Combat Supply Support Communications and Information Systems Term Paper

Pages: 12 (3763 words)  ·  Style: Harvard  ·  Bibliography Sources: 15  ·  File: .docx  ·  Topic: Military

Combat Supply Support Communications and Information Systems Requirements for Future Logisticians

The only thing worse in war other than "having to fight with allies is having to fight without allies."

Winston Churchill during World War II)

The purpose of this study is to examine the coalition partnership between Australia and the United States in regards to the requirements of combat supply communications and information systems requirements for future logisticians.

The work of Colonel Patrick J. Dulin states that it is stated that a commented made by Winston Churchill during World War II was that the only thing worse in war other than "having to fight with allies is having to fight without allies." (2002) Furthermore, it is also stated that General Omar Bradley, during the very same conflict stated: "Logistics were the lifeblood of the allied armies." (Dulin, 2002) Coalition forces are of integral importance to U.S. operations that are based in other countries and other areas of the world. This work explores the coalition forces agreement as it presently exists between the United States and the government of Australia.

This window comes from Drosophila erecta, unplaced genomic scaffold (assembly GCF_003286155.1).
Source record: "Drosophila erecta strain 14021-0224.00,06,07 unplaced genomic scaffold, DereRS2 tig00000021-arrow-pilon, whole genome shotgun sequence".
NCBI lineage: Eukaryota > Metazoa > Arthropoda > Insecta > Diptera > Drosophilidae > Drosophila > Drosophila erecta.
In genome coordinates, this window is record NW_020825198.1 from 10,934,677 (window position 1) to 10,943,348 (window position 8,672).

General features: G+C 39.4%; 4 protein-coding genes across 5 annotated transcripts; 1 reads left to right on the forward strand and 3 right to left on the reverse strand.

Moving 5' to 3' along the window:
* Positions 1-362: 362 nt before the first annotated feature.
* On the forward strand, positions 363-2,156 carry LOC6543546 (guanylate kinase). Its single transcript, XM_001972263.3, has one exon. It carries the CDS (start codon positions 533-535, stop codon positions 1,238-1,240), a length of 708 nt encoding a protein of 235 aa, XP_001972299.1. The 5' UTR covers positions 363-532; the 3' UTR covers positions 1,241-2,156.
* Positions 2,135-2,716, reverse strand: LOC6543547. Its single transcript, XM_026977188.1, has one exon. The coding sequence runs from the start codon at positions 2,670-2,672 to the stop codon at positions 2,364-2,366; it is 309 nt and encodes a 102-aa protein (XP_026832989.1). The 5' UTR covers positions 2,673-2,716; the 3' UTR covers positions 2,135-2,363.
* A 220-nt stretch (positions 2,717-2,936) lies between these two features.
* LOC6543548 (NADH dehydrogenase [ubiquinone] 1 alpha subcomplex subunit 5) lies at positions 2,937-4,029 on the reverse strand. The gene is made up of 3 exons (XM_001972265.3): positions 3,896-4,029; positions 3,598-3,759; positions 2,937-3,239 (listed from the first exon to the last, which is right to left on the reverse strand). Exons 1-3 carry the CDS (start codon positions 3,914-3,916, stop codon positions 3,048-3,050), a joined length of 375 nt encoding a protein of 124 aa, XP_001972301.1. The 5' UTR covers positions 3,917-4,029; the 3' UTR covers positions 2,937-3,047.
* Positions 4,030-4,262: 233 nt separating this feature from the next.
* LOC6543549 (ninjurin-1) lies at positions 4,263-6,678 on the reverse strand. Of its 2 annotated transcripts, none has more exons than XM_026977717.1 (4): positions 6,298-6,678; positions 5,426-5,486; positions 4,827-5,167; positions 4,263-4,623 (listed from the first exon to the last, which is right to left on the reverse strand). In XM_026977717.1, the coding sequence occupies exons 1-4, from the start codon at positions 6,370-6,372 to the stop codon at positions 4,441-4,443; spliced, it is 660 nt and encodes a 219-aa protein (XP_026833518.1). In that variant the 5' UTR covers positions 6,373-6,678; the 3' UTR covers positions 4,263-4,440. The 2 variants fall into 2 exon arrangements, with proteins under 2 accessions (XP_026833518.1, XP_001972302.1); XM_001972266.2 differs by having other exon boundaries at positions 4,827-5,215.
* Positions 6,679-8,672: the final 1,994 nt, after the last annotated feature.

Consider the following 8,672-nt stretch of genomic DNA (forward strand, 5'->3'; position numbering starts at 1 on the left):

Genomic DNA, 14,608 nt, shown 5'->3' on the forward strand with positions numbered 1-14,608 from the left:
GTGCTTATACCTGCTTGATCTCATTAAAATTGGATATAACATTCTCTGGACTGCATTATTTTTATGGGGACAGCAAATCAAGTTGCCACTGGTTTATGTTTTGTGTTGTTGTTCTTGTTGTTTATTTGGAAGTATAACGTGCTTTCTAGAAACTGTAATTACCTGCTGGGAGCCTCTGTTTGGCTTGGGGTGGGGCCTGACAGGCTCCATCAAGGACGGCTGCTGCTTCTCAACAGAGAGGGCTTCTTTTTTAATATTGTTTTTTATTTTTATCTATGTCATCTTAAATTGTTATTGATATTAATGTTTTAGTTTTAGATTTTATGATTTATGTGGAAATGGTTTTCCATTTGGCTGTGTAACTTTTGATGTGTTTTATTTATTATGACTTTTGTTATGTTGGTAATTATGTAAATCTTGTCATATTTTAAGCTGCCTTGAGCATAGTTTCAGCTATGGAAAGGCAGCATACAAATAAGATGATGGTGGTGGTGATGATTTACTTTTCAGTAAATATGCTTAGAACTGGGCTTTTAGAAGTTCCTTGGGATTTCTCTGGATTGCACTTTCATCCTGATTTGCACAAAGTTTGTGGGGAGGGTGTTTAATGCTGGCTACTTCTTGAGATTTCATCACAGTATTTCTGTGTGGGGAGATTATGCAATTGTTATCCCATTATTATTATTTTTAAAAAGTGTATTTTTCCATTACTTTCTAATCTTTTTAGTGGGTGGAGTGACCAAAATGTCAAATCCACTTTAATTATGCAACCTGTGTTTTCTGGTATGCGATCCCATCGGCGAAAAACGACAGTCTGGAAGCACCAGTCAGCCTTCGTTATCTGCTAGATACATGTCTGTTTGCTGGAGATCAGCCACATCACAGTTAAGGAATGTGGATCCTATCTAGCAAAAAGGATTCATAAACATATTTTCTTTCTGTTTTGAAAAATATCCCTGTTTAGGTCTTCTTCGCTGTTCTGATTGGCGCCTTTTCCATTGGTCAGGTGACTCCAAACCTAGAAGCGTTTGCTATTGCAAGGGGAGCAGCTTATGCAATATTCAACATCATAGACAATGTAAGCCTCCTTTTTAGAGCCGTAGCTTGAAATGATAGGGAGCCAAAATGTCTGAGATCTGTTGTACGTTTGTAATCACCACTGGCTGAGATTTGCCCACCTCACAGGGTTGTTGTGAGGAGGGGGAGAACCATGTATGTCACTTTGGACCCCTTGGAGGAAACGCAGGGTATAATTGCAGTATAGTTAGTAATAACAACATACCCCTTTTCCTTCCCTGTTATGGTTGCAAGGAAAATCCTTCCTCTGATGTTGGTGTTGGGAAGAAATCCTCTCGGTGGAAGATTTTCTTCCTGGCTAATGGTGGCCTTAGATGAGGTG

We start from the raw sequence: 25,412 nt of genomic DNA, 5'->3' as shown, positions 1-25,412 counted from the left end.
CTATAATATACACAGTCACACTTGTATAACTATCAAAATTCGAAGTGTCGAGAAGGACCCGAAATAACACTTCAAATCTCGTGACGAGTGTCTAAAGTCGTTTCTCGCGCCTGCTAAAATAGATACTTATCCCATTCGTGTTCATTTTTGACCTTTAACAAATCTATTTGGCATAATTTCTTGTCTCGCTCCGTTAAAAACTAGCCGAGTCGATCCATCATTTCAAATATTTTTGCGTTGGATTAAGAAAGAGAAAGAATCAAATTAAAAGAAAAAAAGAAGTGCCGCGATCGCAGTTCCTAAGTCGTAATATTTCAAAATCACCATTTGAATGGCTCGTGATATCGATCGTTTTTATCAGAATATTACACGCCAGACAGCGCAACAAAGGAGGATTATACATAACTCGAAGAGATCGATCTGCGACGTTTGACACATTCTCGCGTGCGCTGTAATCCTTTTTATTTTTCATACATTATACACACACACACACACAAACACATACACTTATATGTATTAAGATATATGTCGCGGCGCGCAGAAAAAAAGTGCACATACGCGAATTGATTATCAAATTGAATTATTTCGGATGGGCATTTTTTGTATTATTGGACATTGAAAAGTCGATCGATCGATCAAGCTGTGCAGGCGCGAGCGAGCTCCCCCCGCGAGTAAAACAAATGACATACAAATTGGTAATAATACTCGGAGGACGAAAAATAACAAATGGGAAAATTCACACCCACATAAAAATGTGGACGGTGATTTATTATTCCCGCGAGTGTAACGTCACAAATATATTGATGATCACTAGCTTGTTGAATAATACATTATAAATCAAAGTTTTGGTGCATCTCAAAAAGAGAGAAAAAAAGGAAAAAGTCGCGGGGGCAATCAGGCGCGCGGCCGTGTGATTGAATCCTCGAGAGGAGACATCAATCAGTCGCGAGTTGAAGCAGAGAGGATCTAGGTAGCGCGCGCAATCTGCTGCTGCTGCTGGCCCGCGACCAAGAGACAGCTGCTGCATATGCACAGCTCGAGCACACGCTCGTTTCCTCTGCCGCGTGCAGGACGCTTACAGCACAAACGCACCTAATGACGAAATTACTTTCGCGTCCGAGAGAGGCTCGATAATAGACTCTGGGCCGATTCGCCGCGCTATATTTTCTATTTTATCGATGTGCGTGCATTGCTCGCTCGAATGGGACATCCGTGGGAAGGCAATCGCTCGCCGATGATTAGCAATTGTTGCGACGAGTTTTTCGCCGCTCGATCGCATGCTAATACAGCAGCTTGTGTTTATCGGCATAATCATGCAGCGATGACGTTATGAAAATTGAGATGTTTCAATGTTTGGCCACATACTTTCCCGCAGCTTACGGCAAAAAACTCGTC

LIMITATIONS

The limitations of this study are the short time allotted for research and the availability of materials which to review for this study.

I. TECHNOLOGICAL/CAPABILITY GAPBuy full Download Microsoft Word File paper
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Term Paper on Combat Supply Support Communications and Information Systems Assignment